Anchored upon the year’s best performance by Stone and a visual backdrop that almost defies time and place, Poor Things is a brilliant, horny Frankenstein retelling in which Bella transforms from scene to scene, in her language, mobility, and sensibilities. And just when you think it’s winding down, the third act explodes with potential, introducing Christopher Abbott as a husband Bella didn’t know she had, who causes all manner of trouble for everyone involved. Poor Things gives us hope for the art of filmmaking, storytelling, dressmaking, acting, junk science, and humor. This is a movie that had it all and left none of its elements undercooked.

11. The Teachers’ Lounge (Dir: Ilker Çatak)

12. Monster (Dir: Kore-eda Hirokazu)

13. Godzilla Minus One (Dir: Takashi Yamazaki)

14. A Thousand and One (Dir: A.V. Rockwell)

15. The Zone of Interest (Dir: Jonathan Glazer)

16. American Fiction (Dir: Cord Jefferson)

17. The Artifice Girl (Dir: Franklin Ritch)

18. Bottoms (Dir: Emma Seligman)

19. Cassandro (Dir: Roger Ross Williams)

20. May December (Dir: Todd Haynes)

21. Priscilla (Dir: Sofia Coppola)

22. Concrete Utopia (Dir: Tae-hwa Eom)

23. Fair Play (Dir: Chloe Domont)

24. John Wick: Chapter 4 (Dir: Chad Stahelski)

25. When Evil Lurks (Dir: Demián Rugna)

26. Rye Lane (Dir: Raine Allen-Miller)

27. No Hard Feelings (Dir: Gene Stupnitsky)

28. Mission: Impossible - Dead Reckoning Part One (Dir: Christopher McQuarrie)

29. Showing Up (Dir: Kelly Reichardt)

30. Spider-Man: Across the Spider-Verse (Dirs: Joaquim Dos Santos, Kemp Powers & Justin K. Thompson)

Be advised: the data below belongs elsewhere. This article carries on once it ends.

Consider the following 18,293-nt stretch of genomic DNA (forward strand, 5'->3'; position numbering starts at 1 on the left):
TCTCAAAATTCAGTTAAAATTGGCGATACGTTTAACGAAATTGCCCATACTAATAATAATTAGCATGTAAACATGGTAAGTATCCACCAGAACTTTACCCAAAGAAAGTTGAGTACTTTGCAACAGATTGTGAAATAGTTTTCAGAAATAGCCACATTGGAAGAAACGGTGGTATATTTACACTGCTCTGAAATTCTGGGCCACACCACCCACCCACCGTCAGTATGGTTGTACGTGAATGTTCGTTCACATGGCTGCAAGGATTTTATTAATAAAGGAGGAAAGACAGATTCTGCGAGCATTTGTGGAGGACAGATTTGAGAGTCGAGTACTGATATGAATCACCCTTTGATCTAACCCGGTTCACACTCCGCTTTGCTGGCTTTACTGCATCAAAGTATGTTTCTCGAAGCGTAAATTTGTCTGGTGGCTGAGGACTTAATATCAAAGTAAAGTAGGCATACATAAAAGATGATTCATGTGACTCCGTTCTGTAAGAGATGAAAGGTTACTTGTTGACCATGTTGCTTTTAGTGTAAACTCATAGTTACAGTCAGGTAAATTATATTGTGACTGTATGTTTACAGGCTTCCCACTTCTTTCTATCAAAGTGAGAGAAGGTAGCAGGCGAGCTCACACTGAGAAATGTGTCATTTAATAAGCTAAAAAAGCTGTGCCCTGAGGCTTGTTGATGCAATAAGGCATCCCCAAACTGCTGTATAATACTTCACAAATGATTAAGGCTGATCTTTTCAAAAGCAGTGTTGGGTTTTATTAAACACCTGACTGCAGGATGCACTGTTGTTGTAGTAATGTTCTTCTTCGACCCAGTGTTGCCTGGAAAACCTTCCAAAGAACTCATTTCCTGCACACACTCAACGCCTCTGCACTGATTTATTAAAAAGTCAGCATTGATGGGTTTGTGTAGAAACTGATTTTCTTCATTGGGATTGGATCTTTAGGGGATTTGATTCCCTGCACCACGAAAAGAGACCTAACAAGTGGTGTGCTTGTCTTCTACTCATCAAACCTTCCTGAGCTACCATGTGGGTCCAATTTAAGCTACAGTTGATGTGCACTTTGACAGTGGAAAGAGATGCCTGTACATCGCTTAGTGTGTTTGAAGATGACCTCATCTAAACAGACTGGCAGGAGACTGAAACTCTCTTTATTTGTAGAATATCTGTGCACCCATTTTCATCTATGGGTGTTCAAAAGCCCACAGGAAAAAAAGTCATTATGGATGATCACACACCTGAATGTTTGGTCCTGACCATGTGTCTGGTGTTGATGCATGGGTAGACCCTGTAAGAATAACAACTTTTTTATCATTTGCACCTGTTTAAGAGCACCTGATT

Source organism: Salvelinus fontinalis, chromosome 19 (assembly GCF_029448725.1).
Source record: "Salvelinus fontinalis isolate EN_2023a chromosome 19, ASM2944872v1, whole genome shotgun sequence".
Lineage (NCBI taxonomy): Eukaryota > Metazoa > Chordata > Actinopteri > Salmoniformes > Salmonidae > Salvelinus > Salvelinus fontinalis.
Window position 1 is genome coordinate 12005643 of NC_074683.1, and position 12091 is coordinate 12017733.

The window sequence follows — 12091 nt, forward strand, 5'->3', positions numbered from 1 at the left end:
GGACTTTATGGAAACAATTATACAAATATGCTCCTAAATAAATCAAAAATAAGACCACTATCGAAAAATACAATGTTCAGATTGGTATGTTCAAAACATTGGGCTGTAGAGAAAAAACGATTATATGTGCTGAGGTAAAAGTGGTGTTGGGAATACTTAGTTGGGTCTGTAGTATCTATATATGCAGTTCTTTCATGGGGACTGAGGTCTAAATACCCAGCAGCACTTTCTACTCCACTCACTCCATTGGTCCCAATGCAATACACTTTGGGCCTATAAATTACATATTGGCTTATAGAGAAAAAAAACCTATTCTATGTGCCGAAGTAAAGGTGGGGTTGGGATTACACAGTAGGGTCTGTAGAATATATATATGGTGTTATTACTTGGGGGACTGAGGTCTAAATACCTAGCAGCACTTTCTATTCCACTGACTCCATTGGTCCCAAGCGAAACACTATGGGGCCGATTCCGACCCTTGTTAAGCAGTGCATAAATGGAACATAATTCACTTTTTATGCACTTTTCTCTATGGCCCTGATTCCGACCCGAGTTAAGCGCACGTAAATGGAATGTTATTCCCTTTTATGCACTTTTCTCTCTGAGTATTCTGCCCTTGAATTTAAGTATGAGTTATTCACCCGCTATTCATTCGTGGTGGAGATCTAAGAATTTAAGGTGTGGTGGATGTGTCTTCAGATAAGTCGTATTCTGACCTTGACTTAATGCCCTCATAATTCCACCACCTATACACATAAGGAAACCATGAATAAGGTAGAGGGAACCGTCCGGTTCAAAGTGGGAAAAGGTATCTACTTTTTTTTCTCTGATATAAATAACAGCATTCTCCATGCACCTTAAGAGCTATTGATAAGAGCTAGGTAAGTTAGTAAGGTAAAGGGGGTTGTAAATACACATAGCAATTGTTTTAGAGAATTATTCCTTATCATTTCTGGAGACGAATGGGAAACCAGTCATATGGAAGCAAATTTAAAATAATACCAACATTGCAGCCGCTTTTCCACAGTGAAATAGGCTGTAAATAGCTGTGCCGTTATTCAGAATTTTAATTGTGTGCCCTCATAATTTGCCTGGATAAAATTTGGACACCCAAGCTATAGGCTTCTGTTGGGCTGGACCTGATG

31. Dream Scenario (Dir: Kristoffer Borgli)

32. Air (Dir: Ben Affleck)

33. The Iron Claw (Dir: Sean Derkin)

34. Perfect Days (Dir: Wim Wenders)

35. The Boy and the Heron (Dir: Hayao Miyazaki)

36. You Hurt My Feelings (Dir: Nicole Holofcener)

37. The Creator (Dir: Gareth Edwards)

38. Beau Is Afraid (Dir: Ari Aster)

39. Talk To Me (Dirs: Danny Philippou & Michael Philippou)

40. Suitable Flesh (Dir: Joe Lynch)

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Steve Prokopy

Steve Prokopy is chief film critic for the Chicago-based arts outlet Third Coast Review. For nearly 20 years, he was the Chicago editor for Ain’t It Cool News, where he contributed film reviews and filmmaker/actor interviews under the name “Capone.” Currently, he’s a frequent contributor at /Film (SlashFilm.com) and Backstory Magazine. He is also the public relations director for Chicago's independently owned Music Box Theatre, and holds the position of Vice President for the Chicago Film Critics Association. In addition, he is a programmer for the Chicago Critics Film Festival, which has been one of the city's most anticipated festivals since 2013.